In her second term at Tall Towers Princess Academy, Princess Grace bucks the rules and tackles adventures.
Eschewing the cloying princess/feminine stereotypes that marred the first book, Kuenzler here gives Princess Grace—still clumsy and still tormented by her mean-girl blonde cousin Princess Precious—a mind of her own. When Grace befriends Hetty, the motherless niece of the school’s gamekeeper, and gives her riding lessons on Billy, Grace’s unicorn, she knows she is breaking the only-princesses-are-allowed-to-ride-unicorns rule, but she doesn’t care. Instead, she questions the rules themselves. Riding one day, the two girls discover an abandoned baby dragon. Although they know that princesses are a dragon’s favorite food, they smuggle milk (Grace matter-of-factly milks a cow to get the milk) to the dragon and it thrives. Threading through this adventure is the looming spring ballet dance, which Grace is dreading, since she is not, to put it mildly, graceful. While her best friends from Book 1, Izumi and Scarlet, practice their dances, Grace, thinking she needs to keep the dragon a secret from them, eludes them. Misunderstandings that illuminate touching and familiar adolescent insecurities ensue. The dramatic conclusion of this engaging and tightly plotted story celebrates community and friendship. Scott’s spot illustrations add a lighthearted tone but show minimal racial diversity; save for Asian-coded Izumi, the significant characters are mostly white.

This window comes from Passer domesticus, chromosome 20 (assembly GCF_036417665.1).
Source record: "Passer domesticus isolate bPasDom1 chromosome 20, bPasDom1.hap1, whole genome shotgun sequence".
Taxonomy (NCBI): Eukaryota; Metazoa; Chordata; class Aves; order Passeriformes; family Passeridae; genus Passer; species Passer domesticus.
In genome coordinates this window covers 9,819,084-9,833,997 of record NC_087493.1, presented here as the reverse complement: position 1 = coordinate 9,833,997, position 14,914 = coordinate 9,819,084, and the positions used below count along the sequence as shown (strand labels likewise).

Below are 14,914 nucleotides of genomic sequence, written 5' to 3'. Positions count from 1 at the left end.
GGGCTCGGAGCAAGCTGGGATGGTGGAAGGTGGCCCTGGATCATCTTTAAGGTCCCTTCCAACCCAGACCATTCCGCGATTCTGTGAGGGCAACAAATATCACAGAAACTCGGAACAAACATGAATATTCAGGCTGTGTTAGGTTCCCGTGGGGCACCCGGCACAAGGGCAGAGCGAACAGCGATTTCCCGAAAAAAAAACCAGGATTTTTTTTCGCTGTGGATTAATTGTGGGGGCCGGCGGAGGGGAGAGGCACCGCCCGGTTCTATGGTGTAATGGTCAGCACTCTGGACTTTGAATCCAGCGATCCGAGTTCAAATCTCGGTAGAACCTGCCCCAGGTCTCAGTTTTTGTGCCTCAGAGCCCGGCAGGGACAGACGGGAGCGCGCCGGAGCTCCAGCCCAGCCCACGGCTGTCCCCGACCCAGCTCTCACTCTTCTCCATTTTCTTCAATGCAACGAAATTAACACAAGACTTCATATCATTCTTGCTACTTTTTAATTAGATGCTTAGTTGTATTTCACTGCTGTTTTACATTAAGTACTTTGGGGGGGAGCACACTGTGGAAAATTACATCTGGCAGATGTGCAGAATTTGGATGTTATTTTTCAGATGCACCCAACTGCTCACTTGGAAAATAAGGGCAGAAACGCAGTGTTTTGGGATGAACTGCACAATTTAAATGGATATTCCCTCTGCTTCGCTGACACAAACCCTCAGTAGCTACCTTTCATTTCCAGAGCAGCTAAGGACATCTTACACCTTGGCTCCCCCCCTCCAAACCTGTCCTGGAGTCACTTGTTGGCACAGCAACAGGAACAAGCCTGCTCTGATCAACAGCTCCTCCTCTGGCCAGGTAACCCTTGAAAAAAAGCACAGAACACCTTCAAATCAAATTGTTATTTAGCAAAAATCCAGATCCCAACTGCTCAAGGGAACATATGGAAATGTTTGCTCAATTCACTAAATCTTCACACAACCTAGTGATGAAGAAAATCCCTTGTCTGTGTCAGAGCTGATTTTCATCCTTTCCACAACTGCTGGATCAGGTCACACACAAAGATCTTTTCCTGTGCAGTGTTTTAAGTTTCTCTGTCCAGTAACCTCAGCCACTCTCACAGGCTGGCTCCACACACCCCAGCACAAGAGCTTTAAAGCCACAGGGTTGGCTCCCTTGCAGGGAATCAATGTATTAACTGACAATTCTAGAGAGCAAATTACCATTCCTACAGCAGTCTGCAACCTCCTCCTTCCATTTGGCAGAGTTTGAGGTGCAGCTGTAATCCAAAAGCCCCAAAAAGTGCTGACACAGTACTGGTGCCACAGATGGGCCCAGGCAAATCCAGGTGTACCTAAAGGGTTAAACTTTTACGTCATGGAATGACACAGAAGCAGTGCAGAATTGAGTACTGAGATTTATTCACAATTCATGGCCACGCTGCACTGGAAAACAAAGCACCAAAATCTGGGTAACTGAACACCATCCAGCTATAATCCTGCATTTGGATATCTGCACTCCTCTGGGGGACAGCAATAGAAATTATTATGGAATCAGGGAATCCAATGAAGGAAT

Feisty, compassionate, and independently minded—Princess DisGrace comes into her own. (Fantasy. 7-10)